Mattis: Don’t restrict US support to Saudi-led forces in Yemen

US Defense Secretary Jim Mattis.. (AFP)
Updated 18 March 2018
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Mattis: Don’t restrict US support to Saudi-led forces in Yemen

WASHINGTON: US Defense Secretary Jim Mattis defended US military support to Saudi Arabian-led coalition forces in Yemen on Thursday as he explained a personal appeal to lawmakers who are considering whether to end Washington’s involvement in the devastating conflict.
The Trump administration has been warning Saudi Arabia since last year that concern in Congress over the humanitarian situation in Yemen, including civil casualties in the war, could constrain US assistance.
Since it began in 2015, the conflict has killed more than 10,000 people, displaced more than 2 million and driven Yemen – already the poorest country on the Arabian Peninsula – to the verge of widespread famine.
Mattis said the US assistance, which includes limited intelligence support and refueling of coalition jets, was ultimately aimed at bringing the war toward a negotiated, UN-brokered resolution.
“We need to get this to a negotiated settlement, and we believe our policy right now is correct for doing this,” Mattis told reporters, as he flew back to Washington from the Middle East.
A bipartisan group of senators, Republican Mike Lee, independent Bernie Sanders and Democrat Chris Murphy, are attempting to take advantage of a provision in the 1973 war powers act that allows any senator to introduce a resolution on whether to withdraw US armed forces from a conflict not authorized by Congress.
Their resolution would force Trump “to remove United States Armed Forces from hostilities in or affecting the Republic of Yemen,” except operations against Al-Qaeda or associated forces. Those are authorized under a 2001 congressional authorization.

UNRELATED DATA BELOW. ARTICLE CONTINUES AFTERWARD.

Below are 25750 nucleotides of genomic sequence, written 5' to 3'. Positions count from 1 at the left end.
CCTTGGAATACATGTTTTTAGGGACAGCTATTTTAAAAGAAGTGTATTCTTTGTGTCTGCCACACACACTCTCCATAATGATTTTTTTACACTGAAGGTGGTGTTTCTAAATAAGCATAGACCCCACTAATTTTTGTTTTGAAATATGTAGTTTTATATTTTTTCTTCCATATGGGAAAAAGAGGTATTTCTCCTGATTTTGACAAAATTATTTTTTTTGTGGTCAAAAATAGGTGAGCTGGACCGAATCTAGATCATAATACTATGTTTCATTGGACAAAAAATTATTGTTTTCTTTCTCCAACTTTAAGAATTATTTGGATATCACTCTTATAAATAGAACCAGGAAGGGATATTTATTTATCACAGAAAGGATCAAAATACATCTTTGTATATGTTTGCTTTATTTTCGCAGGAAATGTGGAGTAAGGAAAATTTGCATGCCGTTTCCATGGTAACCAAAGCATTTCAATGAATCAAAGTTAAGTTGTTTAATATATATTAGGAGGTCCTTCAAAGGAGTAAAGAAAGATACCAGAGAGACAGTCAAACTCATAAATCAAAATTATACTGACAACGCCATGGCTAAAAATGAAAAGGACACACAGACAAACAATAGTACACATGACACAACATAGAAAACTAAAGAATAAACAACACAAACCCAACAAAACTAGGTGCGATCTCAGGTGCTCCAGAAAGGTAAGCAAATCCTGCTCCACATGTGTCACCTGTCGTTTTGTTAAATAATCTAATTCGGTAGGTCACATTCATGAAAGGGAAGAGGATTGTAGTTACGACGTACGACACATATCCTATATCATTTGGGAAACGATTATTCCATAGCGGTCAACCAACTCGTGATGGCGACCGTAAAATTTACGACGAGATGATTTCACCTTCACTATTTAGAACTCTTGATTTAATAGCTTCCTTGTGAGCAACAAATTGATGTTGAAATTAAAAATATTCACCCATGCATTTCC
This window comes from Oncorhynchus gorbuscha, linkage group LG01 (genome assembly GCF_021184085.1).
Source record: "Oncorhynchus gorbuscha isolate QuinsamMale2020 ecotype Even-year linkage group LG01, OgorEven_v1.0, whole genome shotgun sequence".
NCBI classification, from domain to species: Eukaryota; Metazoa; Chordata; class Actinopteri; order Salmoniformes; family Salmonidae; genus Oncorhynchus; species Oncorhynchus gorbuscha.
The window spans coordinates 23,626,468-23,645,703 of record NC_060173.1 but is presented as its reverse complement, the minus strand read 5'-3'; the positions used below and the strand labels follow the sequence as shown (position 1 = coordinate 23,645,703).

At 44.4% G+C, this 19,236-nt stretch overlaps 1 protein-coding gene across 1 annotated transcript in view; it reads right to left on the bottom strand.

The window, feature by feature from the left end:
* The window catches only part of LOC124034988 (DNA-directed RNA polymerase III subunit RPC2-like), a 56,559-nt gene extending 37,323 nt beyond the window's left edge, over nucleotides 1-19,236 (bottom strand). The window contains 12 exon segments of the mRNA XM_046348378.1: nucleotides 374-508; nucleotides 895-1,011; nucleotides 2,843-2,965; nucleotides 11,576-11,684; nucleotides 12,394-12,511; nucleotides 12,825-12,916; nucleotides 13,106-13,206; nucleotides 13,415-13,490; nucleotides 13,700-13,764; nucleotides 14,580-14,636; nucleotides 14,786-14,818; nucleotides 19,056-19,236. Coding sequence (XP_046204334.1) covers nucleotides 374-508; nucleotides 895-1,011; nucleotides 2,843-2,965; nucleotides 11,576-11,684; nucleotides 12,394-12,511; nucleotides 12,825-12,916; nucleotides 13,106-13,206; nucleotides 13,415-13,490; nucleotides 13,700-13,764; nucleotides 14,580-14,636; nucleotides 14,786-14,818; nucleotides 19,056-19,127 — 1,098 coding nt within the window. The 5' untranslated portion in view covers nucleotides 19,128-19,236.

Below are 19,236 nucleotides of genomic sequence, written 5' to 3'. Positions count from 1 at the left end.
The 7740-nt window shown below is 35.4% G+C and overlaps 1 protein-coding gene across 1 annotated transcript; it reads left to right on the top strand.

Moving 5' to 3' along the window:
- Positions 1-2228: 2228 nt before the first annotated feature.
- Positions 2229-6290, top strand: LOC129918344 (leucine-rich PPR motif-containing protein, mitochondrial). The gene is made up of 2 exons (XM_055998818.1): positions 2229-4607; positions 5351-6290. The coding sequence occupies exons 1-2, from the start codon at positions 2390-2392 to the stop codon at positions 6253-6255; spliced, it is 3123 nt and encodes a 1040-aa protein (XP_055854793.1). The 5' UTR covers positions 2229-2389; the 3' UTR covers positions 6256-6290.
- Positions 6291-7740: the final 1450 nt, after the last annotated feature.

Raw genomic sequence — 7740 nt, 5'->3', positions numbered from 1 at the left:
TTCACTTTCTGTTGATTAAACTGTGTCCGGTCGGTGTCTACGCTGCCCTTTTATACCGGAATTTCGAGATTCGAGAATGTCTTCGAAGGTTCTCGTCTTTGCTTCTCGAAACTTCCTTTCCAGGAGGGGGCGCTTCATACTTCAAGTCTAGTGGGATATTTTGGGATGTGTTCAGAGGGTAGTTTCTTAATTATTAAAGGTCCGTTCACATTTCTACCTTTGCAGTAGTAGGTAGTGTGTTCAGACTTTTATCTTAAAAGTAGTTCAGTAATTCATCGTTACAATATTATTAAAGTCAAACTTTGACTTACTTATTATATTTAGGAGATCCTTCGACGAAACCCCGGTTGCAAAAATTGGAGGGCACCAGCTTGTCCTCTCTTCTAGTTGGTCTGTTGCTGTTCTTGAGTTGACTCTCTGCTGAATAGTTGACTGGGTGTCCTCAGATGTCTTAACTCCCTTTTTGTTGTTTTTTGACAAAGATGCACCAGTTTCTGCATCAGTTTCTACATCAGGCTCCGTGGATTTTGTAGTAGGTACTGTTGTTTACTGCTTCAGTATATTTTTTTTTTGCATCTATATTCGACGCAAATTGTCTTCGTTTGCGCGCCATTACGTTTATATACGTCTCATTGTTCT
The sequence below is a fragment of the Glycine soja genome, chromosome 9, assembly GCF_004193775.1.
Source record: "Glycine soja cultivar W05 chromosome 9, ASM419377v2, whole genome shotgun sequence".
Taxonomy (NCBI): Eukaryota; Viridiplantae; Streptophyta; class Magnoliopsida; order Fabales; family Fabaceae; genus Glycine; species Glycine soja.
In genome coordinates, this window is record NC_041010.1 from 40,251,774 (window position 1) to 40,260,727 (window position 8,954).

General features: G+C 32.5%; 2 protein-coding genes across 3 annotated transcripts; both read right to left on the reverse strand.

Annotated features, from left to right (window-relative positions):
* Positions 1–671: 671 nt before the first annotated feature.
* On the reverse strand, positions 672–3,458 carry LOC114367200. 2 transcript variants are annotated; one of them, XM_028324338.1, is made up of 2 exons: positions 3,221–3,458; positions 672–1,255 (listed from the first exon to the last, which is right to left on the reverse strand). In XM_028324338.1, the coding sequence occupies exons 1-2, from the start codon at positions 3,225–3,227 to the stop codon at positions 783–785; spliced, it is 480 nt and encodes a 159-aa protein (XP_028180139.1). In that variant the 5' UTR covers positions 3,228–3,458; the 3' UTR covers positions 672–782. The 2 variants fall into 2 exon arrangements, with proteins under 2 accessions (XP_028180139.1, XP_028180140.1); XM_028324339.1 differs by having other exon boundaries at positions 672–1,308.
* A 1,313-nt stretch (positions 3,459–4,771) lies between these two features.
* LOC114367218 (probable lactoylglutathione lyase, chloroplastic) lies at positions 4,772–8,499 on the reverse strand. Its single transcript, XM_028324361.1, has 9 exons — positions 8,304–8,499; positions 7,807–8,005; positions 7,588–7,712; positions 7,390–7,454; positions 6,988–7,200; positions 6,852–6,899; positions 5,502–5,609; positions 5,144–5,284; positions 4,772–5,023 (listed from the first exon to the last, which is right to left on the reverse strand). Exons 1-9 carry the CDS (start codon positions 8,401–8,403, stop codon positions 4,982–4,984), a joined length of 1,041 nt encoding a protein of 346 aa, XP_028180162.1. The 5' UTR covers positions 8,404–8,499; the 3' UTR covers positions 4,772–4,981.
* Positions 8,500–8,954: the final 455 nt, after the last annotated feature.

Their action is the latest salvo in an ongoing battle between the US Congress and the White House over control of military conflicts.
In a March 14 letter to Senate majority leader Mitch McConnell, and copied to other lawmakers, Mattis described the US assistance as “non-combat support” focused on helping reduce the risk of civilian casualties.
“New restrictions on this limited US military support could increase civilian casualties, jeopardize cooperation with our partners on counter-terrorism and reduce our influence with the Saudis — all of which would further exacerbate the situation and humanitarian crisis,” Mattis wrote.
Mattis also warned that a withdrawal would embolden the Iran-aligned Houthi rebels, who have fired missiles at Saudi Arabia and targeted commercial and military vessels off Yemen’s coast.
Lawmakers have argued for years that Congress has ceded too much authority over the military to the White House. Under the Constitution, Congress – not the president – has the authority to declare war.
But divisions over how much control they should exert over the president have stymied efforts to pass new war authorizations.


Hezbollah names Beirut street after Rafiq Hariri assassin

Rafiq Hariri was assassinated in a blast in Beirut on Feb. 14, 2005. (AFP)
Updated 19 September 2018
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Hezbollah names Beirut street after Rafiq Hariri assassin

  • The decision to name the street after him was “unconstitutional” and “an unnecessary act of provocation,” a source at the Interior Ministry told Arab News

BEIRUT: Pro-Hezbollah politicians in south Beirut were accused of provocation on Tuesday for naming a street after the assassin who plotted the murder of former Lebanese Prime Minister Rafiq Hariri.

To rub salt in the wound, the street is adjacent to the city’s Rafiq Hariri University Hospital. Hariri’s son, Prime Minister Saad Hariri, described the decision by Ghobeiry municipality as “sedition.” 

Hezbollah commander and bomb-maker Mustafa Badreddine was described last week by the prosecution at the Special Tribunal for Lebanon in The Hague as “the main conspirer” in the assassination of Hariri, who died when his motorcade was blown up in central Beirut in February 2005. Badreddine himself was murdered in Damascus in 2016.

The decision to name the street after him was “unconstitutional” and “an unnecessary act of provocation,” a source at the Interior Ministry told Arab News.

“There is no precedent for resorting to these methods in naming streets, especially when the name is the subject of political and sectarian dispute between the people of Lebanon and may pose a threat to security and public order.”

A Future Movement official said: “What has happened proves that Hezbollah has an absurd mentality. There are people in Lebanon who care about the country, and others who don’t. This group considers the murderers of Rafiq Hariri its heroes, but they are illusory heroes.”